Today is the first day of the Fall 2015 term at Waterloo, and I will be starting the second half of my third year. In this blog post, I will reflect upon the things I did this summer and what my goals are for the term.
I just completed a summer internship in San Mateo, California about 2 weeks ago. During the internship I had the pleasure of working and learning alongside talented full time employees on my team and other teams. I also received mentorship from my supervisor who helped me to reflect upon my progress on a weekly basis, and got to work closely with a bright intern on the same team who lives in the Bay Area. My internship helped me to develop a strong interest in working with data, so I used the summer as an opportunity to learn more about the subject through online courses offered on edX.
Previously, I took Intro to Hadoop and MapReduce on Udacity, and learned about writing mappers and reducers for Hadoop Streaming to obtain aggregate statistics of large text files. In June, I took a course called Introduction to Big Data with Apache Spark and learned about easier ways of performing MapReduce. By composing calls to
reduce together, passing a lambda function to each action, tasks such as getting the list of top k stores which have the highest revenues from a list of transactions can be performed much more easily and succinctly.
In July, I took the successor of the Spark course, called Scalable Machine Learning. This course taught me how to use MLlib in Spark to run linear and logistic regression algorithms in a distributed manner. Furthermore, the course taught how to analyze the time and space complexities of distributed algorithms, which was somewhat dry for me but should nevertheless be understood to justify using them. I hope to review the complexity calculations in the future.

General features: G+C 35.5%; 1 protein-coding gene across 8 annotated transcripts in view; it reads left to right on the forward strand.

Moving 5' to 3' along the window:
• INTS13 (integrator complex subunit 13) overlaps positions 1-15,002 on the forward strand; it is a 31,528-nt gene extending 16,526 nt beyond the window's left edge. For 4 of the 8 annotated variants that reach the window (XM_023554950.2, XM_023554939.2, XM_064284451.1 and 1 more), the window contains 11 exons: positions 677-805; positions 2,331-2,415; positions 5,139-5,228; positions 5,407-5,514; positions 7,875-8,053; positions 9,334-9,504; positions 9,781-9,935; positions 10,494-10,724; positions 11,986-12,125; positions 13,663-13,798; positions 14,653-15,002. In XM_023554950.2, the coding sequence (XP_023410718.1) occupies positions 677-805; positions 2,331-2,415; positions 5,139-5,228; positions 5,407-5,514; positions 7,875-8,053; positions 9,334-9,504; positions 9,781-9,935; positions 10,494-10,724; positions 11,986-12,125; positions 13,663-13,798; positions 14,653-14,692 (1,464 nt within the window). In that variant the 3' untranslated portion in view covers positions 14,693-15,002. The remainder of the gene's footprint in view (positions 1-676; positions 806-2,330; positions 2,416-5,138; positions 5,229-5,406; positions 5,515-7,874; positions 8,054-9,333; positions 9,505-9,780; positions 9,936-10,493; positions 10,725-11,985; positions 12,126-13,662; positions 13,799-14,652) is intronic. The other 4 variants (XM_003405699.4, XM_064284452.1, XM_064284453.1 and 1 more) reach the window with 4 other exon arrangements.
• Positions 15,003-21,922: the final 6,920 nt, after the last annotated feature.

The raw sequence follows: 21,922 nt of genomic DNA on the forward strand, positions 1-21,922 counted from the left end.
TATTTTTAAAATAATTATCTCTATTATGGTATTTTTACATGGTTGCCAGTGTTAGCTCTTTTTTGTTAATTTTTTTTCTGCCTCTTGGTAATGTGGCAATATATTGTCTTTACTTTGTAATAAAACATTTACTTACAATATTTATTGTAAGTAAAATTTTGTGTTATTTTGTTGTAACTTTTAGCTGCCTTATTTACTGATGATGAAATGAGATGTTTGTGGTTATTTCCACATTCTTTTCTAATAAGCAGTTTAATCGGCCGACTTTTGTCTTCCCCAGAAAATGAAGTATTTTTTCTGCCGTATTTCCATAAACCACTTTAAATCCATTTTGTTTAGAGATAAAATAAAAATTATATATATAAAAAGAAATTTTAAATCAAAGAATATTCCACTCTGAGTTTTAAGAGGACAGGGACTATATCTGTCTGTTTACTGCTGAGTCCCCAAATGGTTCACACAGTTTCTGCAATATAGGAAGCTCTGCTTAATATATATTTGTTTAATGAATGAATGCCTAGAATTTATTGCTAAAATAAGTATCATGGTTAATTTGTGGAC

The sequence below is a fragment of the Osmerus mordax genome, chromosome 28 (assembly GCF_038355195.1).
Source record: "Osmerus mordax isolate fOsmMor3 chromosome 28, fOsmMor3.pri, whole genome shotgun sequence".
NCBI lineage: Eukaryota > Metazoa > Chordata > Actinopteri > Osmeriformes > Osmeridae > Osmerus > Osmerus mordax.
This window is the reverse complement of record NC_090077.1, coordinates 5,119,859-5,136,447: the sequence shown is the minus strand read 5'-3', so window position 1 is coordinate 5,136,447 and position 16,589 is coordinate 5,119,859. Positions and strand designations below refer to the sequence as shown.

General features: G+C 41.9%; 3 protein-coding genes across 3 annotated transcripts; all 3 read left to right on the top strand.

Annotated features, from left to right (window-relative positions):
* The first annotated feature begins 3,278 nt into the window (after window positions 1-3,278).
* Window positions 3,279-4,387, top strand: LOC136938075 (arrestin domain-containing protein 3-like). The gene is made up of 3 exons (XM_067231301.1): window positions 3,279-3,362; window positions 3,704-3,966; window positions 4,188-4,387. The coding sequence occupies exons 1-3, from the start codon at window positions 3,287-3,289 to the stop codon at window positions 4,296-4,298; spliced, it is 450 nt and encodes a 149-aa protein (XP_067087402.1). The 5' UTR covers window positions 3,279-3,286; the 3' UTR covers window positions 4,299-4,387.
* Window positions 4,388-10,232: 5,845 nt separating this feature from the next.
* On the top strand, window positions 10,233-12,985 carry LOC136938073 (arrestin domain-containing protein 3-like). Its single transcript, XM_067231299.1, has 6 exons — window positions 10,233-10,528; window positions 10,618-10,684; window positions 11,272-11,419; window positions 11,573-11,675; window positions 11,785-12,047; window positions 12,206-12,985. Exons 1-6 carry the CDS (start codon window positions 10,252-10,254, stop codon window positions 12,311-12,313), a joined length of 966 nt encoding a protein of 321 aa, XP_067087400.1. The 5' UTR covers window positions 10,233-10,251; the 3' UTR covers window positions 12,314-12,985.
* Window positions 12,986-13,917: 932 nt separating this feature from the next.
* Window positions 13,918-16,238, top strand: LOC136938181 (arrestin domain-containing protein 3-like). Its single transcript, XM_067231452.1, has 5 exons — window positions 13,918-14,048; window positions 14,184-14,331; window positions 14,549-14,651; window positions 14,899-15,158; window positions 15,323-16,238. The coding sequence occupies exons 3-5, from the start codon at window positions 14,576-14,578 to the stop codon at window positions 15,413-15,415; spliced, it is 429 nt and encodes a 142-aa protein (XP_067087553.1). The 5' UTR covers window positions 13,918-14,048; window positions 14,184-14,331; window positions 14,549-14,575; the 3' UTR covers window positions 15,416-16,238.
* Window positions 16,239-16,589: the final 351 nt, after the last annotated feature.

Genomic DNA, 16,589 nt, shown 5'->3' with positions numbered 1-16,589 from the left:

Throughout June to August, I also took a course called The Analytics Edge. This is by far my favorite course, since it taught me the process of approaching a data analysis problem through doing many assignments on exciting data sets. Although the course is taught in R, the process is language-agnostic and can be followed by other languages such as Python using pandas and scikit-learn. The best part about this course is the in-class Kaggle competition. Even though I did not spend as much time as I wanted to on the competition since my parents visited me and we travelled to southern California, I am happy that I still got to try out many techniques taught in the course. In the end my best model, measured using the AUC of the ROC curve, a characteristic for measuring how well a model can classify observations, turns out to be a pretty simple logistic regression model. When I get more time I hope to write more details about the courses I took this past summer.
Besides pursuing my passion in working with data, I also visited the Grand Canyon, Las Vegas, Death Valley, Yosemite, Big Sur, Los Angeles, and San Diego. Here are a few pictures:
After having lots of fun as an Orientation Leader to welcome new students to the university, a new term has come. Here are the most important goals for me in this new term - the so-called “New Term Resolutions”. I really hope that I won’t regret when looking back at this list at the end of the term:
This is it for today. Hope I will have free time to write a new blog post soon.